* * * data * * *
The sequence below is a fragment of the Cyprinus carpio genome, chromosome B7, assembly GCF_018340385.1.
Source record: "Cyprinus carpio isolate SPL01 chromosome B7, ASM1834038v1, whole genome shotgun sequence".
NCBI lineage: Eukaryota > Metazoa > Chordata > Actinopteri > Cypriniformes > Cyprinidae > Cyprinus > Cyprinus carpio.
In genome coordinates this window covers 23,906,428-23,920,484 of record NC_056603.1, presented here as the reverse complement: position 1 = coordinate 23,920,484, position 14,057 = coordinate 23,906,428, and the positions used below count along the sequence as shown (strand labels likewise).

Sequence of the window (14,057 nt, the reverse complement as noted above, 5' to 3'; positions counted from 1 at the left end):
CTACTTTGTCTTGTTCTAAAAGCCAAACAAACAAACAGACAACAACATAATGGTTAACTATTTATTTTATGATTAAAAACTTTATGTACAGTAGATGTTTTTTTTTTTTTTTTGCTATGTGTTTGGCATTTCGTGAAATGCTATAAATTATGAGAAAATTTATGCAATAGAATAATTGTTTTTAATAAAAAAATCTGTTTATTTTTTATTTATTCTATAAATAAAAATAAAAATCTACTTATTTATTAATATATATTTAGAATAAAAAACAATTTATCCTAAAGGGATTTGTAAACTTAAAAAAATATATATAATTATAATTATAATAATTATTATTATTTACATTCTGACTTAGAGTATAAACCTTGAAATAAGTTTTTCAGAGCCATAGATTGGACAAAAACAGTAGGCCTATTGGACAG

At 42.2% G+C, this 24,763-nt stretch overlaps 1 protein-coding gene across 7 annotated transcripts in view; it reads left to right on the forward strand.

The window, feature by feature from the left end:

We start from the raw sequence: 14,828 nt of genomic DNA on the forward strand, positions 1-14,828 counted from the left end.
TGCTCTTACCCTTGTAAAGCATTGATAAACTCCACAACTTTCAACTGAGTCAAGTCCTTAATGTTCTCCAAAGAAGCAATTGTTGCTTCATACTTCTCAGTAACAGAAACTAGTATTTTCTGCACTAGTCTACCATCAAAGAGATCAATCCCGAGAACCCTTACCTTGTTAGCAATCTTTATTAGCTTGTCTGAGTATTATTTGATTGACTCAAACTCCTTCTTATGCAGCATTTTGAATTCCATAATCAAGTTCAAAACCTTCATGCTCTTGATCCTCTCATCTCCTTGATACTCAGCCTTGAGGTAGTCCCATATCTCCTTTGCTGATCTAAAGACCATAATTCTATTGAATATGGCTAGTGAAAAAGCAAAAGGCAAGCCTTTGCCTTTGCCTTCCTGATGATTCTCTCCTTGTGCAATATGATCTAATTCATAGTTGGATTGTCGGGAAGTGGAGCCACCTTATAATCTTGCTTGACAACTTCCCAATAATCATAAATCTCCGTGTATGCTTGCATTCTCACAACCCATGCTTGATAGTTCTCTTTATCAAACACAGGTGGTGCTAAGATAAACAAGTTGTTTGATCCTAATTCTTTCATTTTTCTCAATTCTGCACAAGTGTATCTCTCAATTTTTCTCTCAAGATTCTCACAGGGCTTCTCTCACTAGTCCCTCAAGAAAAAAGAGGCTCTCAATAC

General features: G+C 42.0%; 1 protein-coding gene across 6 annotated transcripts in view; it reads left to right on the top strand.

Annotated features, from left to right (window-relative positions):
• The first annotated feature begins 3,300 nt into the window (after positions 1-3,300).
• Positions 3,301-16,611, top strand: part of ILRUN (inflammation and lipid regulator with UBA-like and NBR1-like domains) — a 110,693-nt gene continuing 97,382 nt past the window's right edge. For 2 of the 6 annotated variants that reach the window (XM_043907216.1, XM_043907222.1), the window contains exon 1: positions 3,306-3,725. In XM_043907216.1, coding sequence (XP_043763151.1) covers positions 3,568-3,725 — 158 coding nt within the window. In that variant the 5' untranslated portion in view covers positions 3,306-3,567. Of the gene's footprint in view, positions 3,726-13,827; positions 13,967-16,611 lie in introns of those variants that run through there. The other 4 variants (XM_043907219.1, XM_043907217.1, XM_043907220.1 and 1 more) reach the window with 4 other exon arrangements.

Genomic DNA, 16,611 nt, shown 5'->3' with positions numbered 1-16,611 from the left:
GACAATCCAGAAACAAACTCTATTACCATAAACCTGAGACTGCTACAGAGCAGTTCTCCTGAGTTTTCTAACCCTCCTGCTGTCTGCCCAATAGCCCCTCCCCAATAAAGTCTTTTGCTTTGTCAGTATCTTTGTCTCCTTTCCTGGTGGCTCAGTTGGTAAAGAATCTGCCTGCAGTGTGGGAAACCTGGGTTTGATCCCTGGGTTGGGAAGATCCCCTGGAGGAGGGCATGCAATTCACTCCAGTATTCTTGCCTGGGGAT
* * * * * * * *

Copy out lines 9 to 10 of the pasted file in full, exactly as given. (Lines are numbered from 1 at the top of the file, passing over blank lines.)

We start from the raw sequence: 14,828 nt of genomic DNA on the forward strand, positions 1-14,828 counted from the left end.
TGCTCTTACCCTTGTAAAGCATTGATAAACTCCACAACTTTCAACTGAGTCAAGTCCTTAATGTTCTCCAAAGAAGCAATTGTTGCTTCATACTTCTCAGTAACAGAAACTAGTATTTTCTGCACTAGTCTACCATCAAAGAGATCAATCCCGAGAACCCTTACCTTGTTAGCAATCTTTATTAGCTTGTCTGAGTATTATTTGATTGACTCAAACTCCTTCTTATGCAGCATTTTGAATTCCATAATCAAGTTCAAAACCTTCATGCTCTTGATCCTCTCATCTCCTTGATACTCAGCCTTGAGGTAGTCCCATATCTCCTTTGCTGATCTAAAGACCATAATTCTATTGAATATGGCTAGTGAAAAAGCAAAAGGCAAGCCTTTGCCTTTGCCTTCCTGATGATTCTCTCCTTGTGCAATATGATCTAATTCATAGTTGGATTGTCGGGAAGTGGAGCCACCTTATAATCTTGCTTGACAACTTCCCAATAATCATAAATCTCCGTGTATGCTTGCATTCTCACAACCCATGCTTGATAGTTCTCTTTATCAAACACAGGTGGTGCTAAGATAAACAAGTTGTTTGATCCTAATTCTTTCATTTTTCTCAATTCTGCACAAGTGTATCTCTCAATTTTTCTCTCAAGATTCTCACAGGGCTTCTCTCACTAGTCCCTCAAGAAAAAAGAGGCTCTCAATAC